Consider the following equilibrium: $\ce{A2\ _{(g)} + 2B_{(g)} <=> 2AB_{(g)}}$

A chemist puts 8.0 moles of $\ce{A2}$ and 10.0 moles of $\ce{B}$ into an evacuated 1.0 L container. The system reaches equilibrium at a certain temp according to the process outlined above. When the system is at equilibrium the chemist determines $\ce{[AB]}$ is 8.0 M. What is the $K_c$ for this process at this temperature (278 K). I set up a nice chart and everything and I cant figure this out. My answer choices are 10, 3.0, 1.0, 4.0, and .50

Initially I thought that The Kc was [AB]^2/([A2][B^2]) but I put in the values and didn't get any of the answers...

Then i set up an ice chart

It's hard to show on here but I then ended up with [8+2x]^2/([8-x][10-2x]^2) but that didn't really get me anywhere

  • $\begingroup$ It would probably be helpful to include the chart in your question so that those answering can point out where you were incorrect. $\endgroup$ – jonsca Jan 3 '14 at 22:41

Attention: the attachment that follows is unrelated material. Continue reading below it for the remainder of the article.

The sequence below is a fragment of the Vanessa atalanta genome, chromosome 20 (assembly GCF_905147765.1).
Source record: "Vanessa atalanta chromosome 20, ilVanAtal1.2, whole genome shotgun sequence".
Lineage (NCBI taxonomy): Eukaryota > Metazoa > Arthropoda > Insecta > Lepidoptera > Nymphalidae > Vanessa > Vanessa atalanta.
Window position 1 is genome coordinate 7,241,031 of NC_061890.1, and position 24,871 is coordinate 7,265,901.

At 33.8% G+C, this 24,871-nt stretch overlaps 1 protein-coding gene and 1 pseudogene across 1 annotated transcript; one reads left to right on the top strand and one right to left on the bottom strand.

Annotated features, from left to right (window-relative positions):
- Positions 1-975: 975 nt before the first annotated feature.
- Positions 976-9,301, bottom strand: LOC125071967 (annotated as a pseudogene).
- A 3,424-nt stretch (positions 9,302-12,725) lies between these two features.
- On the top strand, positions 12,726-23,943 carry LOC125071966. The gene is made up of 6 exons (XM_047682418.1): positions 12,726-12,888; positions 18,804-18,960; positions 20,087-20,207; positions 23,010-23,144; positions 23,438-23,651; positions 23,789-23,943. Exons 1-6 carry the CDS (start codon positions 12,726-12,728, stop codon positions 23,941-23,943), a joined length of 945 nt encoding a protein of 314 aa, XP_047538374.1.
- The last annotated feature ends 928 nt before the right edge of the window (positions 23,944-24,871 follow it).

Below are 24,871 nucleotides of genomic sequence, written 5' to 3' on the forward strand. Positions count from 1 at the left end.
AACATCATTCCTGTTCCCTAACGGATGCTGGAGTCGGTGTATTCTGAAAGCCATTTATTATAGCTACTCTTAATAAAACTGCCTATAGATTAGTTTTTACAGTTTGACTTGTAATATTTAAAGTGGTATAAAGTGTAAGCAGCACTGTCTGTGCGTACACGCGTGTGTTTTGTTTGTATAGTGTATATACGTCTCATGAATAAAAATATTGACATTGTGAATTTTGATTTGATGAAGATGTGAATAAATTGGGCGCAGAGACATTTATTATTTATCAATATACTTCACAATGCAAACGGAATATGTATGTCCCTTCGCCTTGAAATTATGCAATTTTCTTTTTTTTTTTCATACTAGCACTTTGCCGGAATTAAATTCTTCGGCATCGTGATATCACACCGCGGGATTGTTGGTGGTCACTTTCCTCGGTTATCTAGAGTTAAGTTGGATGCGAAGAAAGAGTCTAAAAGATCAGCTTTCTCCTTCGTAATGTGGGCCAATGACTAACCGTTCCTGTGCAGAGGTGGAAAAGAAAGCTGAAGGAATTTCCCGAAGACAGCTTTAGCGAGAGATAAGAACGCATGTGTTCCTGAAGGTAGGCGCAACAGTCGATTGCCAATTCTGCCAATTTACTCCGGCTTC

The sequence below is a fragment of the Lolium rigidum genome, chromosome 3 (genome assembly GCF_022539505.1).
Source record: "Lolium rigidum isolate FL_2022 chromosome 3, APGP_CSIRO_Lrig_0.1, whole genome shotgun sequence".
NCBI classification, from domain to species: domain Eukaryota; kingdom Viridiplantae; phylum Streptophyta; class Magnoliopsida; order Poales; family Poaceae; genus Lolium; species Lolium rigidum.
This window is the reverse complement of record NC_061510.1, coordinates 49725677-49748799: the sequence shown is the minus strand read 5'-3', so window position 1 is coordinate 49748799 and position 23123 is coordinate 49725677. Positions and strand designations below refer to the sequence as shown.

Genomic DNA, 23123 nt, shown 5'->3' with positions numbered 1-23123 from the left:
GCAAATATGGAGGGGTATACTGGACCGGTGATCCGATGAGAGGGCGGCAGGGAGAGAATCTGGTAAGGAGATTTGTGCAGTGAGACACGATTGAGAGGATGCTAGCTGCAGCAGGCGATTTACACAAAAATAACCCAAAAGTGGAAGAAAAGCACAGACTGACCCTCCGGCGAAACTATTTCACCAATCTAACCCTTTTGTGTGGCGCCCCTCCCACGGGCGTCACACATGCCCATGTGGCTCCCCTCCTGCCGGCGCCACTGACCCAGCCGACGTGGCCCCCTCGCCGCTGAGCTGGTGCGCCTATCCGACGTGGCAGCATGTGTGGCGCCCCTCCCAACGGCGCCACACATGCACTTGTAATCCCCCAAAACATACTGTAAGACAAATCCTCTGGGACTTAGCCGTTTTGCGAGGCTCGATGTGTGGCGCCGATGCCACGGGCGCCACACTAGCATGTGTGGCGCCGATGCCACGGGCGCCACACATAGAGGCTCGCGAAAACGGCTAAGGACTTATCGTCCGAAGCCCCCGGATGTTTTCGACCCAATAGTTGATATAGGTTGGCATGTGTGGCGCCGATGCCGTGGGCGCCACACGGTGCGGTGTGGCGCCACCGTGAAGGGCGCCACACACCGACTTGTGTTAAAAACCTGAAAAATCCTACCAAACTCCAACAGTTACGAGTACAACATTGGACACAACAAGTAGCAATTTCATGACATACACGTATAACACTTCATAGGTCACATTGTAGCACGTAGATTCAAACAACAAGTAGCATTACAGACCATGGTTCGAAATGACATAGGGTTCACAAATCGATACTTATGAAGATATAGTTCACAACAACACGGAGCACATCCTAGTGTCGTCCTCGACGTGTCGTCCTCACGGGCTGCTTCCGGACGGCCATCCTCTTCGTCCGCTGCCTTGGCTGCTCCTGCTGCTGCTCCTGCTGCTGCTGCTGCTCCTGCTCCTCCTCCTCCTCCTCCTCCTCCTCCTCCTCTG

Well, I haven't done that in a while, but we seem to agree that the equilibrium constant is expressed as

$$ K_c = \frac{[AB]^2}{[A_2][B]^2}$$

What else do we know?

  1. Initially, $[A_2]$ = 8.0M, $[B]$ = 10.0M

  2. In equilibrium, $[AB]$ = 8.0M

  3. For every mole of $B$, one mole of $AB$ is produced.
  4. For every mole of $A_2$, two moles of $AB$ are produced.

With just one cup of coffee so far, I get

$$ K_c = \frac{8^2}{(8 - \frac{8}{2})(10-8)^2} = 4$$

  • $\begingroup$ OK! I didn't know you had to subtract 8/2 so there's my problem. Thank you! $\endgroup$ – sloth1111 Jan 4 '14 at 16:36
  • 2
    $\begingroup$ You're welcome! If the formation of AB would consume A2, this wouldn't be chemistry but magic ;) $\endgroup$ – Klaus-Dieter Warzecha Jan 4 '14 at 17:21

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